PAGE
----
Cosmetic products are also well suited, emphasizes Thomas Wolf. Men may even look enviously at their partner's cremes and toiletries in the bathroom cabinet in the morning. The selection of men care products is limited. For example, the offers in shaving gels are thin without a great deal of variety in comparison. This same envious consumer might be able to communicate his wishes via dialog marketing; sensory and consumer research could then test the ideas quickly.
Especially enthusiastic and loyal customers could also form a kind of innovation club. These people are already so familiar with the products, and their suggestions provide a stream of additional energy to research and dialogue. A manufacturer or a brand benefits from this club of committed customers.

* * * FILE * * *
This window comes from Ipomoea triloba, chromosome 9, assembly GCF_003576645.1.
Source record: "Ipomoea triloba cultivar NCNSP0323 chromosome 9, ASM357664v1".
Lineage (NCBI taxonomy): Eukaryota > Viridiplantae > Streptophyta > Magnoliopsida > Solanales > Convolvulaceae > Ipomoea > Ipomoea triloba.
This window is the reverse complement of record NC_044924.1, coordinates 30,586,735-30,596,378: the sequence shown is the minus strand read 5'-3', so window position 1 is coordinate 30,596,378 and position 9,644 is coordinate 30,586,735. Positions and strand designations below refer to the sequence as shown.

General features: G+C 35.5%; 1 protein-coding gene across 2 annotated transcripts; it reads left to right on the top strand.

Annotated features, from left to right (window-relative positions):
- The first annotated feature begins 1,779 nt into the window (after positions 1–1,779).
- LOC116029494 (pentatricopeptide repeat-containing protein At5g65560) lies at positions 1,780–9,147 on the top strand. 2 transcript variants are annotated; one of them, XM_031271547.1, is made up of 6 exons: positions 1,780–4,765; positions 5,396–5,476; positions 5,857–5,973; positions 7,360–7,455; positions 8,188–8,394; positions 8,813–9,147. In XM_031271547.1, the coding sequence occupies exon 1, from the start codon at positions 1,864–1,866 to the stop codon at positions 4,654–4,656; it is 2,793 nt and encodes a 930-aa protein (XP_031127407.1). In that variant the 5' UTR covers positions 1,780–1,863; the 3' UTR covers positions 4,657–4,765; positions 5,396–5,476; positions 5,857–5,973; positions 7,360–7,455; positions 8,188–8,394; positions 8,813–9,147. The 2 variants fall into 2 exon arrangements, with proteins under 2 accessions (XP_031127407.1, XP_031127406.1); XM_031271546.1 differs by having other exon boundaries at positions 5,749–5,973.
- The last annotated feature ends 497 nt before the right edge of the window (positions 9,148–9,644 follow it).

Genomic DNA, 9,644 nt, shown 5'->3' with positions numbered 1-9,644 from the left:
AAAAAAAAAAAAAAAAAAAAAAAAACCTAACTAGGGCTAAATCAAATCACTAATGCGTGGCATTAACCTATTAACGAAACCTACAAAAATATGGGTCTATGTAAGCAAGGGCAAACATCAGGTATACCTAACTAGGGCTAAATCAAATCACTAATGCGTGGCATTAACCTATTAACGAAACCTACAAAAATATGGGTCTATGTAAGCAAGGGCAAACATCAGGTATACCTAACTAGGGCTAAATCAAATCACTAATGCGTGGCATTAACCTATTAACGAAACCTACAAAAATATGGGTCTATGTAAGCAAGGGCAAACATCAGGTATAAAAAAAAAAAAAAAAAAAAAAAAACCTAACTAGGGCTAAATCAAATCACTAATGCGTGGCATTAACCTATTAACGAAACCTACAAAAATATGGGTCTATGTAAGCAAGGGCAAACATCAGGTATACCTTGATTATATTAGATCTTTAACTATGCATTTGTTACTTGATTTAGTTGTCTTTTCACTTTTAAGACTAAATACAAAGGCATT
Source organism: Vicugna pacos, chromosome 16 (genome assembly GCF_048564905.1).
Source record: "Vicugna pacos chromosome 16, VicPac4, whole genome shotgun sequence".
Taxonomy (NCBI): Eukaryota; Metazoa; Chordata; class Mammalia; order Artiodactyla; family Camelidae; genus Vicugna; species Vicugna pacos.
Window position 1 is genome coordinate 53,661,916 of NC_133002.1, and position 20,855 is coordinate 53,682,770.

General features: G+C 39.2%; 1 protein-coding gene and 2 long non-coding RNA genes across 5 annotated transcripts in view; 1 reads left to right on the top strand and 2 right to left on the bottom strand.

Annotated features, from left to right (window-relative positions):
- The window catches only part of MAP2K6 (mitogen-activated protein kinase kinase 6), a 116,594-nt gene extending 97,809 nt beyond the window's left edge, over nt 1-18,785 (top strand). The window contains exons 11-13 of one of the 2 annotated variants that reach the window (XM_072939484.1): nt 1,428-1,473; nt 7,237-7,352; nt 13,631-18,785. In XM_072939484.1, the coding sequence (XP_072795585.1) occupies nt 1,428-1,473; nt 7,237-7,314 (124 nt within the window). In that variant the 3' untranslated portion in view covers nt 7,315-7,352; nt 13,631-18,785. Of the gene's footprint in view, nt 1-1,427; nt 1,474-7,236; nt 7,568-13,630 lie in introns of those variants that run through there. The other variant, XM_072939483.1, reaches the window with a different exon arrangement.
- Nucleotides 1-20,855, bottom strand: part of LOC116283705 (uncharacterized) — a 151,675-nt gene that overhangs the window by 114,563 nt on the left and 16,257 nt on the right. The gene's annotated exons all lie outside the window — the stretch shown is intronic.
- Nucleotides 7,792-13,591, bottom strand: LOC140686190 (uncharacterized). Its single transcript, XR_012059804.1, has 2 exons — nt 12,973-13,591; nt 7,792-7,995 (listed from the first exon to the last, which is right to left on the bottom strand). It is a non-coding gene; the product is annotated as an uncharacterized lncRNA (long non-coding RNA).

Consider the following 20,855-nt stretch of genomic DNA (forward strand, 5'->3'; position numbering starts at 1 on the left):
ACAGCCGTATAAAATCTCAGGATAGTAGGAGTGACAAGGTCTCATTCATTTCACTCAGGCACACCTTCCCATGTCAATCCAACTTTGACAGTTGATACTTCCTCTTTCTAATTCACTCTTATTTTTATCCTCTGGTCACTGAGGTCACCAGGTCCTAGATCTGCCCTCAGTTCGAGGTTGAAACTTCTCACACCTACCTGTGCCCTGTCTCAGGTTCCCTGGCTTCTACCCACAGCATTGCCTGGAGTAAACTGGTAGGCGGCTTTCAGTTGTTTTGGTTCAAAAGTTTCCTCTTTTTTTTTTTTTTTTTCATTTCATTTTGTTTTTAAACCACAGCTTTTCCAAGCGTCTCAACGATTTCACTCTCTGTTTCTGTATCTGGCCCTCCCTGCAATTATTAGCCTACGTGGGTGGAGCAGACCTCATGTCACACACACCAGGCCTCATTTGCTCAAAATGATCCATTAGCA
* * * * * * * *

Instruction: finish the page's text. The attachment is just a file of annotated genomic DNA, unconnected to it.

"Then market research is possible in near real-time. This is an invaluable market advantage," says Joachim Haag. Particularly in areas where current topics are trendy, such as sustainability and meat alternatives, manufacturers often lose valuable months before the right product is launched on the market.
But how can we succeed in getting people to participate? Normally, participants in market or consumer research receive monetary incentives. Who would gladly sacrifice their free time to help a product manufacturer or company? "We have to give the consumer an incentive to enter into a relationship with the brand," explains Claus Darnstädt, responsible for business development at dr. wolf communications. This can be achieved with entertaining, worthful communication and a dialog that gives the participant the feeling that they are in an eye-level conversation directly with the brand.”
Instead of one-sided broadcasting of a message à la "We're good, buy that", the consumer feels that the dialog is meaningful, and the participation leads to an action influenced by their participation. Successful communication, in the experience of the team, can feel just as rewarding as financial recognition. This claim is a challenge since branded companies traditionally tend to communicate in a one-sided way.